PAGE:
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Pot for kids? Maine fears unintended impact of vote

Published: October 15, 2016 4:00 AM

PORTLAND, Maine -- Supporters of a referendum to legalize marijuana for recreational use have touted the proposal as applying only to adults 21 and older, but it could actually legalize marijuana for everyone -- even children, Maine Attorney General Janet Mills warned.

The interpretation by the state's top prosecutor, a Democrat, provides a late gift to marijuana opponents and put referendum supporters on the defensive.

Scott Gagnon, who directs anti-legalization group Smart Approach to Marijuana, said the organization will have new TV and radio ads next week playing up Mills' concerns about kids and pot.

"There would be nothing in Maine to prevent a young person from having marijuana. We're asking, was it purposeful, or was it just gross negligence?" he said. "If it's gross negligence, I'm not sure I want those people writing drug policy."

Pro-marijuana forces hope Maine and Massachusetts will become the first two states in New England -- and the East Coast -- to legalize pot for more than medical use on Nov. 8.

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In Maine, referendum supporters say the language of the proposal clearly states that it would legalize marijuana only for those 21 and older, but Mills came to a different conclusion.

Mills said the referendum removes existing legal language that makes possession of small amounts of marijuana a civil infraction for both adults and children. That means teenagers and younger kids couldn't be penalized for consuming or smoking marijuana if the referendum is approved, she said.

Scott Anderson, an attorney who represents the pro-legalization Campaign to Regulate Marijuana Like Alcohol, disagrees with the attorney general's interpretation and is encouraging voters to read the text of the proposal ahead of the vote.

The referendum language says approval would allow "a person 21 years of age or older to use, possess or transport marijuana accessories and up to 2 1/2 ounces of prepared marijuana."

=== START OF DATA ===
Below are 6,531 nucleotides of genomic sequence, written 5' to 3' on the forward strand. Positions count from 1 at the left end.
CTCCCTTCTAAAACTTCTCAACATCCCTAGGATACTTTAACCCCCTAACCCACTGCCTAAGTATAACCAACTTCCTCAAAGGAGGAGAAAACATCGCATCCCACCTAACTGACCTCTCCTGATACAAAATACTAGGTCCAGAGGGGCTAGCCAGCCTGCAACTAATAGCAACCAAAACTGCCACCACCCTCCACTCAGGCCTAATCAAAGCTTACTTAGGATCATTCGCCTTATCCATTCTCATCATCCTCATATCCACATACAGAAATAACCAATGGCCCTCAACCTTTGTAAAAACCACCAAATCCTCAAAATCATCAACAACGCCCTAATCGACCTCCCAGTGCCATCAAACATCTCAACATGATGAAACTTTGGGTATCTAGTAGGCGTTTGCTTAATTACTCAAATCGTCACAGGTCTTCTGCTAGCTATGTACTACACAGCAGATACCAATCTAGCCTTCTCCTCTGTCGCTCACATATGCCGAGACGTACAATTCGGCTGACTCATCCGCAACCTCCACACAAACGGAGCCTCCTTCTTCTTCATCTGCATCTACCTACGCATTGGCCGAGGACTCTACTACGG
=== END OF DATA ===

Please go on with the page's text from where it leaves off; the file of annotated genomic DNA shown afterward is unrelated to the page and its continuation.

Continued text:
Anderson questioned why Mills didn't raise her concerns sooner.

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"This is a very last-minute change that we were neither expecting nor can explain," Anderson said. "We're encouraging folks to read the voter guide."

A recent poll commissioned for the Portland Press Herald indicated 53 percent of respondents supported the referendum, while 38 percent opposed it. It's unclear whether Mills' comments will sway referendum supporters or voters who're undecided.

A spokesman for Mills said the attorney general was not available for comment Friday. Timothy Feeley said Mills is concerned that nothing in the bill makes it unlawful for a child to possess marijuana, and that there are no penalties for those younger than 21.

The disagreement is likely to come up at a debate on Tuesday.

David Boyer, the campaign manager for the Yes On 1 campaign, and travel author Rick Steves will discuss the issue with Gagnon and Jennifer Ackerman, the deputy district attorney for Cumberland County, who will present the opposing side.

California, Nevada and Arizona also have marijuana legalization questions on the ballot this year, and four other states have medical marijuana initiatives on the ballot.

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